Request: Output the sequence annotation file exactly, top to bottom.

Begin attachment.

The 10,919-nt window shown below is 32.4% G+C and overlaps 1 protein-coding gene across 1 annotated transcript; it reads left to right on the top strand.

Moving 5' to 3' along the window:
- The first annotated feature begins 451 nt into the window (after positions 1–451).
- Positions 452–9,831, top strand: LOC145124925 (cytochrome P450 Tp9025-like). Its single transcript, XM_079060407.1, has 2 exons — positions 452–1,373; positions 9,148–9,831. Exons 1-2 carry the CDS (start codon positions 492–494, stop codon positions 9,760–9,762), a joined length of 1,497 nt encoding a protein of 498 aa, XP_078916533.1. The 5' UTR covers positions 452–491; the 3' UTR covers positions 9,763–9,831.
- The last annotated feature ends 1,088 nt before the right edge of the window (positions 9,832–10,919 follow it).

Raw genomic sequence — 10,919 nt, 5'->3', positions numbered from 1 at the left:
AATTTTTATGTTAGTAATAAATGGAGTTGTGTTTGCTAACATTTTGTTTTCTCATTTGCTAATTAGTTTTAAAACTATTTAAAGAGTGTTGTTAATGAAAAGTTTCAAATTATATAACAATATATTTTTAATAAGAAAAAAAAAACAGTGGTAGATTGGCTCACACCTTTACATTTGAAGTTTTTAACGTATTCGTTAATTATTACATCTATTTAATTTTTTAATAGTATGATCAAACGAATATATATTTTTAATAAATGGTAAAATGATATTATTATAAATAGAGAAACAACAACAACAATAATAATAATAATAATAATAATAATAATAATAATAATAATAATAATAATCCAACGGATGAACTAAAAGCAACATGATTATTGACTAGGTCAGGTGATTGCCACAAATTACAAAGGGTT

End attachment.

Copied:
The 10,919-nt window shown below is 32.4% G+C and overlaps 1 protein-coding gene across 1 annotated transcript; it reads left to right on the top strand.

Moving 5' to 3' along the window:
- The first annotated feature begins 451 nt into the window (after positions 1–451).
- Positions 452–9,831, top strand: LOC145124925 (cytochrome P450 Tp9025-like). Its single transcript, XM_079060407.1, has 2 exons — positions 452–1,373; positions 9,148–9,831. Exons 1-2 carry the CDS (start codon positions 492–494, stop codon positions 9,760–9,762), a joined length of 1,497 nt encoding a protein of 498 aa, XP_078916533.1. The 5' UTR covers positions 452–491; the 3' UTR covers positions 9,763–9,831.
- The last annotated feature ends 1,088 nt before the right edge of the window (positions 9,832–10,919 follow it).

Raw genomic sequence — 10,919 nt, 5'->3', positions numbered from 1 at the left:
AATTTTTATGTTAGTAATAAATGGAGTTGTGTTTGCTAACATTTTGTTTTCTCATTTGCTAATTAGTTTTAAAACTATTTAAAGAGTGTTGTTAATGAAAAGTTTCAAATTATATAACAATATATTTTTAATAAGAAAAAAAAAACAGTGGTAGATTGGCTCACACCTTTACATTTGAAGTTTTTAACGTATTCGTTAATTATTACATCTATTTAATTTTTTAATAGTATGATCAAACGAATATATATTTTTAATAAATGGTAAAATGATATTATTATAAATAGAGAAACAACAACAACAATAATAATAATAATAATAATAATAATAATAATAATAATAATAATAATAATCCAACGGATGAACTAAAAGCAACATGATTATTGACTAGGTCAGGTGATTGCCACAAATTACAAAGGGTT